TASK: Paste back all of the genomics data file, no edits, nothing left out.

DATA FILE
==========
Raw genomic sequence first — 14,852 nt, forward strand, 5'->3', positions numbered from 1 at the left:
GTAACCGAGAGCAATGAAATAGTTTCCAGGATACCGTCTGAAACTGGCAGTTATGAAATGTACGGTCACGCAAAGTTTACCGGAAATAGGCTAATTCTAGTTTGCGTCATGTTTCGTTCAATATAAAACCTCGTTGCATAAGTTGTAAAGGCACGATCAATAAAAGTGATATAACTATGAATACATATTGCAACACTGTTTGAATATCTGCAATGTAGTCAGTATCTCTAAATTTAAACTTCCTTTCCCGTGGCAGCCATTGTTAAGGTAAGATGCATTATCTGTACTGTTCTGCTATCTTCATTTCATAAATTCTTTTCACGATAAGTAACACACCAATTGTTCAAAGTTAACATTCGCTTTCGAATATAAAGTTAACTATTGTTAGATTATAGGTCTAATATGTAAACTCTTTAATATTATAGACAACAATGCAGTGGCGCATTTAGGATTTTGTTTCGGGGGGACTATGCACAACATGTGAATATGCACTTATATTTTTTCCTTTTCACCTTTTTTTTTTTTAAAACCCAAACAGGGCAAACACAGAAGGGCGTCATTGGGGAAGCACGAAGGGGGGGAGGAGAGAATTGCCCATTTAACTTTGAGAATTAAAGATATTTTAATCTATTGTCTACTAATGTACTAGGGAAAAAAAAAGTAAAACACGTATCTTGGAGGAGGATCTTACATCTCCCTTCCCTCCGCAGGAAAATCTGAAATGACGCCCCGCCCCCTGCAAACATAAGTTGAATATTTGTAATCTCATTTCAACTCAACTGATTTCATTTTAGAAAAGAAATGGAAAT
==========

Raw genomic sequence first — 14,852 nt, forward strand, 5'->3', positions numbered from 1 at the left:
GTAACCGAGAGCAATGAAATAGTTTCCAGGATACCGTCTGAAACTGGCAGTTATGAAATGTACGGTCACGCAAAGTTTACCGGAAATAGGCTAATTCTAGTTTGCGTCATGTTTCGTTCAATATAAAACCTCGTTGCATAAGTTGTAAAGGCACGATCAATAAAAGTGATATAACTATGAATACATATTGCAACACTGTTTGAATATCTGCAATGTAGTCAGTATCTCTAAATTTAAACTTCCTTTCCCGTGGCAGCCATTGTTAAGGTAAGATGCATTATCTGTACTGTTCTGCTATCTTCATTTCATAAATTCTTTTCACGATAAGTAACACACCAATTGTTCAAAGTTAACATTCGCTTTCGAATATAAAGTTAACTATTGTTAGATTATAGGTCTAATATGTAAACTCTTTAATATTATAGACAACAATGCAGTGGCGCATTTAGGATTTTGTTTCGGGGGGACTATGCACAACATGTGAATATGCACTTATATTTTTTCCTTTTCACCTTTTTTTTTTTTAAAACCCAAACAGGGCAAACACAGAAGGGCGTCATTGGGGAAGCACGAAGGGGGGGAGGAGAGAATTGCCCATTTAACTTTGAGAATTAAAGATATTTTAATCTATTGTCTACTAATGTACTAGGGAAAAAAAAAGTAAAACACGTATCTTGGAGGAGGATCTTACATCTCCCTTCCCTCCGCAGGAAAATCTGAAATGACGCCCCGCCCCCTGCAAACATAAGTTGAATATTTGTAATCTCATTTCAACTCAACTGATTTCATTTTAGAAAAGAAATGGAAAT